Floating Petals, Black Water, 2010.
Archival pigments prints mounted on dibond.
50 7/8″ x 86 1/4″.
Courtesy of the artist and CRG Gallery, NY.
At first, it looks like star-dense sky. In fact, it’s hundreds of cherry blossom petals suspended on water at a Japanese kamikaze memorial. In World War II, the metaphor of the youthful cherry blossoms falling after such a short time was used to recruit kamikaze pilots. By magnificent accident, The petals seen here cluster and disperse on the surface and deceive us into seeing some dimension, some depth in the sable pond. From March to May, cherry blossoms, “sakura,” bloom across Japan, and for centuries, people have gathered to view their pale pink buds. But after two weeks, the petals fall where they may, and as soon as that happens, Gersht says, “I’m trying to capture something that is already gone.”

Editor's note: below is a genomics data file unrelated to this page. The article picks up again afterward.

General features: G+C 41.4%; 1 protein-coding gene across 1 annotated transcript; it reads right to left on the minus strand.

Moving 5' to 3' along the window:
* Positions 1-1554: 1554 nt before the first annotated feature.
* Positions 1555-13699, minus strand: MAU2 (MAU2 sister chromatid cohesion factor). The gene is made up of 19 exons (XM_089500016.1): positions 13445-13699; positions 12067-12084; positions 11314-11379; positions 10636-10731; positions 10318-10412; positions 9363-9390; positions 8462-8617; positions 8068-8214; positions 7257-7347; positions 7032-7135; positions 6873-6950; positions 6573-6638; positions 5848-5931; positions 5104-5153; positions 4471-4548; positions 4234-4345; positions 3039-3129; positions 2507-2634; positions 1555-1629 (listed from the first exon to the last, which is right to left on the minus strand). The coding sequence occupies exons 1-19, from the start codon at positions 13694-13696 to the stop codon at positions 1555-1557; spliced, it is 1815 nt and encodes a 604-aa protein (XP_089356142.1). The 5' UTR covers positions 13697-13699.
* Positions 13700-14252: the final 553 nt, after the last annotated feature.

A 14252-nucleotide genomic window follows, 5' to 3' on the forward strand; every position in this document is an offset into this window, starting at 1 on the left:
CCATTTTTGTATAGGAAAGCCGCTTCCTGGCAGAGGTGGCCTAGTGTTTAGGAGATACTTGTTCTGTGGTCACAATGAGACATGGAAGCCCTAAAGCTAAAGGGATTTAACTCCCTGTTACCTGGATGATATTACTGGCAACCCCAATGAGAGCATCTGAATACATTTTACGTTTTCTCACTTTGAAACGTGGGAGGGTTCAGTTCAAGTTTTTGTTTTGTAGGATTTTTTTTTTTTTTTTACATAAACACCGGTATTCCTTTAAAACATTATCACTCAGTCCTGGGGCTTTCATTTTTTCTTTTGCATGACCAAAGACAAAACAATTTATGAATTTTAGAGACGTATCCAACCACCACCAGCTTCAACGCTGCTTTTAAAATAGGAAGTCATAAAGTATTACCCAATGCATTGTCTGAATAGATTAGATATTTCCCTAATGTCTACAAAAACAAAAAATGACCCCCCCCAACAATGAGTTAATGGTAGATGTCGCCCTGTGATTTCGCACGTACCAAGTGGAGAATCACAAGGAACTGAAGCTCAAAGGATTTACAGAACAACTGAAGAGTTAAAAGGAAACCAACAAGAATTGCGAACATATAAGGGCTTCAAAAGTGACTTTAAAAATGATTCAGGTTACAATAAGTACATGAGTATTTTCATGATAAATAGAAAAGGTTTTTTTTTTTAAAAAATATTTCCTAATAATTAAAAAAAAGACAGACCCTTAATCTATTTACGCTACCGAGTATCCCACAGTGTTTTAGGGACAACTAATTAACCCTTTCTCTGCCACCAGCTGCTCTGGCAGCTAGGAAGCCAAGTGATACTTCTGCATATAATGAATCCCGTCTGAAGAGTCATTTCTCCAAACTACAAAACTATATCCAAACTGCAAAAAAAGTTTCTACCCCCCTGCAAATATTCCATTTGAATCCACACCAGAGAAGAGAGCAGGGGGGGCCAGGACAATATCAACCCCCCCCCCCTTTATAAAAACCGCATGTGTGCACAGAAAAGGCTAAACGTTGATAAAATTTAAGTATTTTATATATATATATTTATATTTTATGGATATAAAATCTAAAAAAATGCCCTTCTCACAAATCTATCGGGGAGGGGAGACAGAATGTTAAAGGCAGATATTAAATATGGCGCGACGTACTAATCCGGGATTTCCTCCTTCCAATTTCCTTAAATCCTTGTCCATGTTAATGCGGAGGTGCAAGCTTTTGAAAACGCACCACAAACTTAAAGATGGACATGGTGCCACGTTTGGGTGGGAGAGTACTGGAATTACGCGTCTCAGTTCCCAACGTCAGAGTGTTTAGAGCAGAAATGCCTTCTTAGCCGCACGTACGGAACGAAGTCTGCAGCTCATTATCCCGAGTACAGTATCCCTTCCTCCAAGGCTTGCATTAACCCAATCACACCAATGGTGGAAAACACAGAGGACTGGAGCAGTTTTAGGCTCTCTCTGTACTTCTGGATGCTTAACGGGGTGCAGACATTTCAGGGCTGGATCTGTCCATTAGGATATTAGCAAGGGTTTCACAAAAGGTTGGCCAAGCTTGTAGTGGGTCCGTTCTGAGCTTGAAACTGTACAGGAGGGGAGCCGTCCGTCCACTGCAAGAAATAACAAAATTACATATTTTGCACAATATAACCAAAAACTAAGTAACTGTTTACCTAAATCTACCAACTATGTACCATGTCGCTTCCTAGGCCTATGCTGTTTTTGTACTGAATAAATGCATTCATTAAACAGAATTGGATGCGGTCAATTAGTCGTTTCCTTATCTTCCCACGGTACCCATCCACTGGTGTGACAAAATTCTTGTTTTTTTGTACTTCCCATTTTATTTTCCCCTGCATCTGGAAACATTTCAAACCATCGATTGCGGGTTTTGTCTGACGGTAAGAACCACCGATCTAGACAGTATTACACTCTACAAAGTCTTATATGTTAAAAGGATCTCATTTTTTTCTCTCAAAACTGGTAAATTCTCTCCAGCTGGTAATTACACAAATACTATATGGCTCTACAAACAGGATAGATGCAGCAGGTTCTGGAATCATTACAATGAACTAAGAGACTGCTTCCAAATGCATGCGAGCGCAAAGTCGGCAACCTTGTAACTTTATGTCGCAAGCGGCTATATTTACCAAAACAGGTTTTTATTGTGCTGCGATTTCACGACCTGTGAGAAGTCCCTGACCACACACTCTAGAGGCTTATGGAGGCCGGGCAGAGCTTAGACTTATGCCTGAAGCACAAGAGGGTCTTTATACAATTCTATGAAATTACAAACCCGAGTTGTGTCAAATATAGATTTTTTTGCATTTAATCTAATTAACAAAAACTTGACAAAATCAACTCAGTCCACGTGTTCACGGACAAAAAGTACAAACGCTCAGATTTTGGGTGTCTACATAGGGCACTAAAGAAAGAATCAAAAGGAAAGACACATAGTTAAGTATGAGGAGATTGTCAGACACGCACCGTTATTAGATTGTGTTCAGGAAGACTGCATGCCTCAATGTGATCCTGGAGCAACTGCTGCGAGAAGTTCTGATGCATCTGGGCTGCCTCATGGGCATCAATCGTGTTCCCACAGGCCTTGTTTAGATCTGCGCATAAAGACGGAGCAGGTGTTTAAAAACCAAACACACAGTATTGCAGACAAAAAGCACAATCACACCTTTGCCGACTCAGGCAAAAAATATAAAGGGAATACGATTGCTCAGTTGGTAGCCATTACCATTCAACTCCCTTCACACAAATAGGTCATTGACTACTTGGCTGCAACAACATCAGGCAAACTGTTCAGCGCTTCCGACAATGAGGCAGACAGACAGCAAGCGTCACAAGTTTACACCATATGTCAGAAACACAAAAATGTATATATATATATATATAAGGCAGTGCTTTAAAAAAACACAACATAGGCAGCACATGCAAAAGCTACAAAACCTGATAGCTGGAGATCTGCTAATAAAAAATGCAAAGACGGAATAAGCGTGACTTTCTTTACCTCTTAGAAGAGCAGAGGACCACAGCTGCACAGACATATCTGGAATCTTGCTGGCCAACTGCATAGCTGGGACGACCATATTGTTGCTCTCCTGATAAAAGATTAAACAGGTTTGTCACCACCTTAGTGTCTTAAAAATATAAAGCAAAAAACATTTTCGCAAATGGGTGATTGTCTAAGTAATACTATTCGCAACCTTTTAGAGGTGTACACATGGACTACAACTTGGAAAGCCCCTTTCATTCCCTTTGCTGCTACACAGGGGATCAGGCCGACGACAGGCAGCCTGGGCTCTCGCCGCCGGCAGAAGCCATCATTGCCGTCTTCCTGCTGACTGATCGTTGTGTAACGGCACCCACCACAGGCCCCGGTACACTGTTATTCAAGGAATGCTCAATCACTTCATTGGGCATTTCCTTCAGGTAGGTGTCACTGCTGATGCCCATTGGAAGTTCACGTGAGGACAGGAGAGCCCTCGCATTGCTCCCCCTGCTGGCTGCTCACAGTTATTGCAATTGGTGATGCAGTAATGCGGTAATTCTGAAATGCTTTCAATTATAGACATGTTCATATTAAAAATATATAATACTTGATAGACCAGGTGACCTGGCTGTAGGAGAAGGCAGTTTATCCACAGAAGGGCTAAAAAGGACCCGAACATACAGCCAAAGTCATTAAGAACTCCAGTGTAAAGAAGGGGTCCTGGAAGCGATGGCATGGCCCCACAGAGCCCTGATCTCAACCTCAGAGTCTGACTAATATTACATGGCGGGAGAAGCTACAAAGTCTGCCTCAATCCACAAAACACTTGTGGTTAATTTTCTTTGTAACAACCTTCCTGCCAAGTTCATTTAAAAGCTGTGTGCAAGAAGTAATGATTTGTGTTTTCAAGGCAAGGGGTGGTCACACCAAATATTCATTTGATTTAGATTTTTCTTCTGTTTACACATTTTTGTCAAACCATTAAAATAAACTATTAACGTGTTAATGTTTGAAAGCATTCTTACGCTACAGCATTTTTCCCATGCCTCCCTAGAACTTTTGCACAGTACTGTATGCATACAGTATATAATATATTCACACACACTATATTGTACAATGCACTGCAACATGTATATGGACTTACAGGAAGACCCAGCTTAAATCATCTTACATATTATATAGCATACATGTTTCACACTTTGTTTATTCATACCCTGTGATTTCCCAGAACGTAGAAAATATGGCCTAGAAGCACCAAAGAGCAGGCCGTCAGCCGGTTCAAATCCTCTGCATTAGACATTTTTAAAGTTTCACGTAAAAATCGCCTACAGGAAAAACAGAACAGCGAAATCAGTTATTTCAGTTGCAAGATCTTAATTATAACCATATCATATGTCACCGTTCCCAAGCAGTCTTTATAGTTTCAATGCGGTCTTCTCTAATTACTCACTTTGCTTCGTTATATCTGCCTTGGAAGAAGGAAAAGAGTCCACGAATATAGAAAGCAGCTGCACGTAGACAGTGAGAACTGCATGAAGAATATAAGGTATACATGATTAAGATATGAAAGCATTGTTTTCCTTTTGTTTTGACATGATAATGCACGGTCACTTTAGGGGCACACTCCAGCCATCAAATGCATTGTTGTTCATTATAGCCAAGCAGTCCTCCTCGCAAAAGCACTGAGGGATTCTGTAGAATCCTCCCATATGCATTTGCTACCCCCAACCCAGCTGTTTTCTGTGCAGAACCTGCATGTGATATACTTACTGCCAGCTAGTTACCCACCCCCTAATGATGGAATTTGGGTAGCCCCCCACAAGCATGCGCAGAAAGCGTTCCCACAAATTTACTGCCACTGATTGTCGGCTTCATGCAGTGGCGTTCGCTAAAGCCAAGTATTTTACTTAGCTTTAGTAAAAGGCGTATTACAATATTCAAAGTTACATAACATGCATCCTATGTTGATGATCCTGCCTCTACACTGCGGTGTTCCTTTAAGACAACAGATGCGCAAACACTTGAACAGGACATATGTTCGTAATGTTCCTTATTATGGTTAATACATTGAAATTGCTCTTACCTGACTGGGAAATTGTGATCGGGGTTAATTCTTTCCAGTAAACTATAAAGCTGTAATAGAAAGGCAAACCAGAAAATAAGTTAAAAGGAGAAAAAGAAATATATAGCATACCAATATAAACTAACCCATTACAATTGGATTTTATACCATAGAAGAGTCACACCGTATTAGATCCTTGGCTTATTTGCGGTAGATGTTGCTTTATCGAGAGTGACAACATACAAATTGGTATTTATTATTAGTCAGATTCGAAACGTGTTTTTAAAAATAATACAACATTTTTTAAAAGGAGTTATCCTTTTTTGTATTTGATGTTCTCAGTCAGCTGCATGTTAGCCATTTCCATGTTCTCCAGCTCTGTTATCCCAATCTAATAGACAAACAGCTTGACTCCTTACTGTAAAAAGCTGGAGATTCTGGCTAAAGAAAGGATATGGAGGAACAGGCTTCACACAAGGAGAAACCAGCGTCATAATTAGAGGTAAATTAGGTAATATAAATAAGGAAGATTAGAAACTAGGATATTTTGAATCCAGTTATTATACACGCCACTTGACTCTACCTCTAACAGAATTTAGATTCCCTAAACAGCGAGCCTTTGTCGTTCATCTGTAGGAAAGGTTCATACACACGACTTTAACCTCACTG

–Caleb Bissinger ’13
Gund Gallery Associate